Another problem is that on arrival of the ICU team, most other physicians leave and continues with their ward rounds. They do not assist with the follow-up management of the patient. Additionally, many referrals are not made by the consultant or registrar of the medical or surgical team and trainees in these units use ICU as a surrogate for their senior review and intervention. All these factors contribute to a lot of unnecessary referrals, interventions and the mechanical ventilation of mostly poor prognosis patients outside of ICU. In the emergency department, patients are intubated by their trainees. Resuscitation becomes side-lined by requesting a ventilator and no other efforts are placed on patient care.

On review, the ICU consultant on call determines whether the patient is a candidate for ICU admission. There are no established ICU referral policy or admission criteria at this hospital and eligibility for ICU care depends on each consultant's decision.

If an assessed patient can benefit from ICU care arrangements are made in the unit by informing the nurse in charge and auxiliary staff to prepare a space and assign a nurse. Rarely all 6 beds are occupied. The more common occurrence is the lack of nursing staff to facilitate 1:1 care and at times due to cardiac surgery initiatives no physical bed space is available. When there is no available bed space and no ICU bed available in any other public institution, mechanical ventilation is started at the bedside, wherever in the hospital the patient is located. The ventilators used were manufactured by Viasys, Dräger or Maquet, at varying intervals, dependent on their availability.

Inclusion and exclusion criteria

Only patients over the age of 18 requiring invasive ventilation were included during this study. Exclusion criteria comprised of patients under the age of 18, do not resuscitate orders, pregnancy, use of non-invasive ventilation and refusal by patient and or next of kin to grant consent for data collection.

The protocol was reviewed and ethical approval was granted by the University of the West Indies, St. Augustine, Trinidad and Tobago, West Indies, and Campus Ethics Committee.

Patients meeting the inclusion criteria were followed up until they were admitted to ICU and then again upon ICU discharge and or hospital discharge.

Information obtained was double checked by correspondence with the managing teams (physicians and nursing staff) involved in patient care. Patient’s care was monitored for seven (7) days from the time of mechanical ventilation or until ICU admission to hospital discharge. Further follow up information recorded on the data collection sheet included the overall patient outcome; survive to ICU and or hospital discharge. ICU, HDU and ward patient admission discharge logs were checked this information.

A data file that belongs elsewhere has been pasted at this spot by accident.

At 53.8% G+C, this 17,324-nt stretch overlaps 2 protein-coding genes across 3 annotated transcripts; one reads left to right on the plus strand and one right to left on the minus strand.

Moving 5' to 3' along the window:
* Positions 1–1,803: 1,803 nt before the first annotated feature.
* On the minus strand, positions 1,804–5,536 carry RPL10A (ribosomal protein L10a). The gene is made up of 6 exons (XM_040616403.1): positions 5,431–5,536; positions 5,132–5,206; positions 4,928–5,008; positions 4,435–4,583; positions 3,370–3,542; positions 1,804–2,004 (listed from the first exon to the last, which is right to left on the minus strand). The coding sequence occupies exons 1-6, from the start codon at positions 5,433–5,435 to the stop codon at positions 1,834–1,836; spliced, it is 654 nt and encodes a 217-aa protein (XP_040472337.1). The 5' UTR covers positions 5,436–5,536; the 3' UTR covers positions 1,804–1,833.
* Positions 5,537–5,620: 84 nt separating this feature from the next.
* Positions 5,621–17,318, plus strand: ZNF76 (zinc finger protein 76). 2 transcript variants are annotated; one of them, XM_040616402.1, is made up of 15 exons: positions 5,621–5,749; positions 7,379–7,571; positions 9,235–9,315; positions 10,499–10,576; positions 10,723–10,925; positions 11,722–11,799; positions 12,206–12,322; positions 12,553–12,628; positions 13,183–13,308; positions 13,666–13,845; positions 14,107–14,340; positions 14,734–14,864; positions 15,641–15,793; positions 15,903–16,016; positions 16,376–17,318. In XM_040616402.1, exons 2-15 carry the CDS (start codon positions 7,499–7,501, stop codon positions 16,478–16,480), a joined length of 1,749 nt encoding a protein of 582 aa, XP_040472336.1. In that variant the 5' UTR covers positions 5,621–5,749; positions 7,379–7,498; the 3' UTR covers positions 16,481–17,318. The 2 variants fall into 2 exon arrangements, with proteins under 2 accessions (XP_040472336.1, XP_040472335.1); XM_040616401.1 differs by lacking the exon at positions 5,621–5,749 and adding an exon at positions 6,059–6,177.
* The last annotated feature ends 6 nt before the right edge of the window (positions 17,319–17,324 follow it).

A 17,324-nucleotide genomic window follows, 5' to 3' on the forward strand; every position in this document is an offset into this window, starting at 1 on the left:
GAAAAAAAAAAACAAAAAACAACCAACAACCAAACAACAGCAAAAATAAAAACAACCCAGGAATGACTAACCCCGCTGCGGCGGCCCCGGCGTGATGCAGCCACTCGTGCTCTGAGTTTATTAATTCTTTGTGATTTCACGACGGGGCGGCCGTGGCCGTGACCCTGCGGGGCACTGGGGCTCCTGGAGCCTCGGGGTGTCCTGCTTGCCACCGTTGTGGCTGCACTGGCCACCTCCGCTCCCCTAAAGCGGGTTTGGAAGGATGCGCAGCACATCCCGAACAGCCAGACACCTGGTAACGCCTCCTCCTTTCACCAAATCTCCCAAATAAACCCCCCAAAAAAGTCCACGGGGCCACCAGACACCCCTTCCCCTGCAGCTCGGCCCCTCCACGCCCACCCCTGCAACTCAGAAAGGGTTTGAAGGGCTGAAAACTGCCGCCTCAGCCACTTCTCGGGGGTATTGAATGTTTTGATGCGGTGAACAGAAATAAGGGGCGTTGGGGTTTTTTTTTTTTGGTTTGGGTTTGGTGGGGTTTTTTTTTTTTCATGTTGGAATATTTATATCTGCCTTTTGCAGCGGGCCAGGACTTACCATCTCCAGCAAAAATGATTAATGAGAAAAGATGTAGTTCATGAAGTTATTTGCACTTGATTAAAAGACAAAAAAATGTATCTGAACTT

Statistical analysis

Statistical analysis via SPSS version 24 (Statistical Package for the Social Sciences, SPSS Inc., Chicago, IL, USA). Pearson chi square test was used for categorical data and multivariate logistic regression models predicted effects of patient factors on outcomes.

Statistical issues

Despite the exclusion criteria, three (3) patients next of kin refusal refusal to grant consent and occasional lack of available ventilators, the estimated sample size of 46 patients was obtained. Our aim was to capture a snapshot over a three-month period; however the time frame was extended to meet the required sample size. The calculation used the following values: incidence population 68% (8), incidence 20% (3), type I/II error rate; alpha 0.05, beta 0.2, power 0.8 and the following formula.






p0=proportion (incidence) of population

p1=proportion (incidence) of study group

N=sample size for study group

α=probability of type I error (usually 0.05)

β=probability of type II error (usually 0.2)

z=critical Z value for a given α orβ


During the study period 49 patients received mechanical ventilation in a non-ICU setting, among this group, 3 families did not grant consent and consequently these patients were excluded from the study. A total of 46 patients were followed up, 25 of whom were eventually admitted to ICU, while 21 patients received all their critical care management and ventilation outside the ICU. The mean age was 52 years, with the youngest being 18, oldest 85 years.

Most of the patients were female, comprising 67.4% of the patients and the remainder 32.6% were male, however there was no significance between gender and survival to hospital discharge.

Most patients were mechanically ventilated in the emergency department (47.8%), followed by the general wards (21.7%) and the high dependency unit (19.6%), with the least common location being recovery room in the operating theatre at 10.9%, as illustrated below (Figure 2).

However, the highest survival rate was seen in the OT recovery room group at 100% and the lowest survival rate of 50% in the general wards.

Average APACHE score was 23.4  10.08 SD, and the survival rate of patients with an APACHE II score >21 was 61% and those with scores <21 at 71.4%.

No statistically significant correlation was found between ventilation in different locations outside ICU and patient survival, APACHE II score and hospital outcome, age and ICU outcome.

The duration of IPPV lasted an average 2.37  2.51 days and the mean length of time patients were ventilated prior to being admitted to the ICU averaged 1.13  1.2 days.